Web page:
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Use of Pointer of Pointer

P: n/a
raj
Hi all.
I am little bit confsused with the way pointer is working. First of all
what is the difference between
int &Number = 10;
and
int *Number;

One more question ...

void Copy(char **word)
{
*word = [some pointer to a string];
}

when calling this function with
char **sentence;
Copy(sentence); //Here the application crashes

but when calling this function with
char *sentence;
Copy(&sentence); //Here it works fine.

What is wrong i do in the first call of function.
Thanks in advance
Rajat

Nov 22 '05 #1
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3 Replies


P: n/a
int &Number = 10;
shouldn't work since you are trying to assign a literal to a reference
variable.

int *Number;
declares a pointer to an integer

They are different in that references must be initialized with a valid
value and can not point to anything else in its lifetime. It can not
point to NULL. Also, references don't need to be dereferenced like you
do with pointers.

Regarding your copy question:
I don't think there's anything wrong with calling Copy with a char**
versus &(char*). Perhaps it isn't being initialized properly. I don't
know the C++ way but in C you can do something like this:

char** sentence = (char**)malloc(sizeof(char)*LEN*NUMSTR);
sentence[0] = "blah";

Nov 22 '05 #2

P: n/a
raj wrote:
Hi all.
I am little bit confsused with the way pointer is working. First of all
what is the difference between
int &Number = 10;
and
int *Number;
int & Number = 10;
This is an error. Only const references can be initialized with
temporaries.
You can do this :
int temp = 10;
int & Number = temp;

Now Number is a reference to an integer, initialized with temp.

Alternatively, you can also use :
const int & Number = 10;

constant references can be initialized by literals and temporaries.

Further, int *Number defines an un-initialized pointer to integer. The
pointer is named as "Number".
One more question ...

void Copy(char **word)
{
*word = [some pointer to a string];
}

when calling this function with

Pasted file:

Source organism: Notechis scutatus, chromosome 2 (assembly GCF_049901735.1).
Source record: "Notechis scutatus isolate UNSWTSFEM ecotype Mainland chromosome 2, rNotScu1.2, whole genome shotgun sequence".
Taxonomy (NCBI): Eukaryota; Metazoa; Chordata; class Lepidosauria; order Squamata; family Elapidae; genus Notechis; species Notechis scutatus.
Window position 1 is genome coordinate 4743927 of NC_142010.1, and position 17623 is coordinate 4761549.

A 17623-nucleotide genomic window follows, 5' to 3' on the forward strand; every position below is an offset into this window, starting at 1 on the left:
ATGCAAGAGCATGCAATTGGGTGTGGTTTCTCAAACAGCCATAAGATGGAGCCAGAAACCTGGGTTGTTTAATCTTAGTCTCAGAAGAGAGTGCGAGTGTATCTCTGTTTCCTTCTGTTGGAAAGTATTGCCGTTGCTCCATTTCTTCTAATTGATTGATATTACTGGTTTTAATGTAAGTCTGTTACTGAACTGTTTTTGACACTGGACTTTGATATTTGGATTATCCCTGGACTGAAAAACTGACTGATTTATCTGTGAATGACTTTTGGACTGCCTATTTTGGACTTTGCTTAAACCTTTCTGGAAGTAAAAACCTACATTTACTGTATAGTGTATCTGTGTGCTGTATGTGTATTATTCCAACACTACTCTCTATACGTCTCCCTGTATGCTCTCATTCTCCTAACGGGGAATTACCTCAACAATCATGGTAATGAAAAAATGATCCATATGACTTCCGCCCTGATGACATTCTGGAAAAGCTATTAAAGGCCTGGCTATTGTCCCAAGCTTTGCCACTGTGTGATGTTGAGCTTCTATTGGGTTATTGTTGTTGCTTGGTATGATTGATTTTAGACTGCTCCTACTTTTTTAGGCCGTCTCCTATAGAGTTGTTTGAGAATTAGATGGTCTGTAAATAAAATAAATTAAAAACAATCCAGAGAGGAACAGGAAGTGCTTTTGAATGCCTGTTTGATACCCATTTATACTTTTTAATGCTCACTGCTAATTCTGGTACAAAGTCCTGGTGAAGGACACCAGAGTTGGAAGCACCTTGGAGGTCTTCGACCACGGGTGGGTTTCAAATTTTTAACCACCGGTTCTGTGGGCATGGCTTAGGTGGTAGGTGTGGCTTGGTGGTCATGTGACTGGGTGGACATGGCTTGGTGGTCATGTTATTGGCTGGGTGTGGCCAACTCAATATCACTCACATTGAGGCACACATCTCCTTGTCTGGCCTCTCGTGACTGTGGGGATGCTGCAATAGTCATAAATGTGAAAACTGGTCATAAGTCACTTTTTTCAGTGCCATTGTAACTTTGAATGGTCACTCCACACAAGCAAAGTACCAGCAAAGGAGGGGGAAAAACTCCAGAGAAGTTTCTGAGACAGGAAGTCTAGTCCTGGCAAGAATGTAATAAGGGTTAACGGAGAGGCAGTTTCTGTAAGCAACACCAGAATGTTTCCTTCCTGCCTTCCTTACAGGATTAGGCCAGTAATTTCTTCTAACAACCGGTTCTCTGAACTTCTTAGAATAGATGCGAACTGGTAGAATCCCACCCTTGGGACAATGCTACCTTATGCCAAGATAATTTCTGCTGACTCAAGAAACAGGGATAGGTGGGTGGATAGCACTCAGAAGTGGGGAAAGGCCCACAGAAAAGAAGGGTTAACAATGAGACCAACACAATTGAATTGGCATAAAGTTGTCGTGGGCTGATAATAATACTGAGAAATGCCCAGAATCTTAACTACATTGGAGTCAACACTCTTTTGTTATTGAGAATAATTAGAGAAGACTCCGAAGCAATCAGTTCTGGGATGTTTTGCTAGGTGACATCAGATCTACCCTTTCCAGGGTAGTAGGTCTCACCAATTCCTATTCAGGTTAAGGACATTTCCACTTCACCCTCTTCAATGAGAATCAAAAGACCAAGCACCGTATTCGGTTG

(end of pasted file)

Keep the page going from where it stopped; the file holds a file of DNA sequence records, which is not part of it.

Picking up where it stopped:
char **sentence;
Copy(sentence); //Here the application crashes

but when calling this function with
char *sentence;
Copy(&sentence); //Here it works fine.

What is wrong i do in the first call of function.


Saying "char** sentence" defines only a pointer to char*. It doesnot
reserve any memory for the char*. Hence, when you dereference char **
inside the function, you get some junk value and that memory doesnot
belong to you. Attempting to write on that memory yields a seg-fault.

In the second case, when you say char *sentence, you are reserving the
space for char* on the stack. So that memory is yours, and the copy
function is legally writing in your stack area. Hence no crash.

Nov 22 '05 #3

P: n/a
raj wrote:
Hi all.
I am little bit confsused with the way pointer is working. First of all
what is the difference between
int &Number = 10;
this won't compile.

int a=10;
int& Number = a;
is ok.
Number is an alias (different name) for 'a' here.

This makes more sense for more complex expressions like:

int a[4]= {1,2,3,4};
int& Number = a[2];

or as arguments to function calls.

and int *Number;
this is a (non-initialized) pointer to an int.

One more question ...

void Copy(char **word)
{
*word = [some pointer to a string];
}

when calling this function with
char **sentence;
Copy(sentence); //Here the application crashes
You dereference a non-initialized pointer.

sentence points to some char*

But as it is not initialized...
Assume sentence is (by accident) address 0x0123

Using *sentence
your machine assumes at 0x0123 a char* and thus
writes [some pointer to a string] to address 0x0123.
But 0x0123 might by not accessible for writing, hence the crash.

char* sentencePtr;
char** sentence = &sentencePtr;

would work.

Now the memory location of sentencePtr is accessed
when using *sentence.

but when calling this function with
char *sentence;
Copy(&sentence); //Here it works fine.


you take the address of a pointer
then you derefernece it.

*(&sentence) is sentence
so you assign [some pointer to a string] to sentence, which is ok.

Cheers,
Marc

Nov 22 '05 #4

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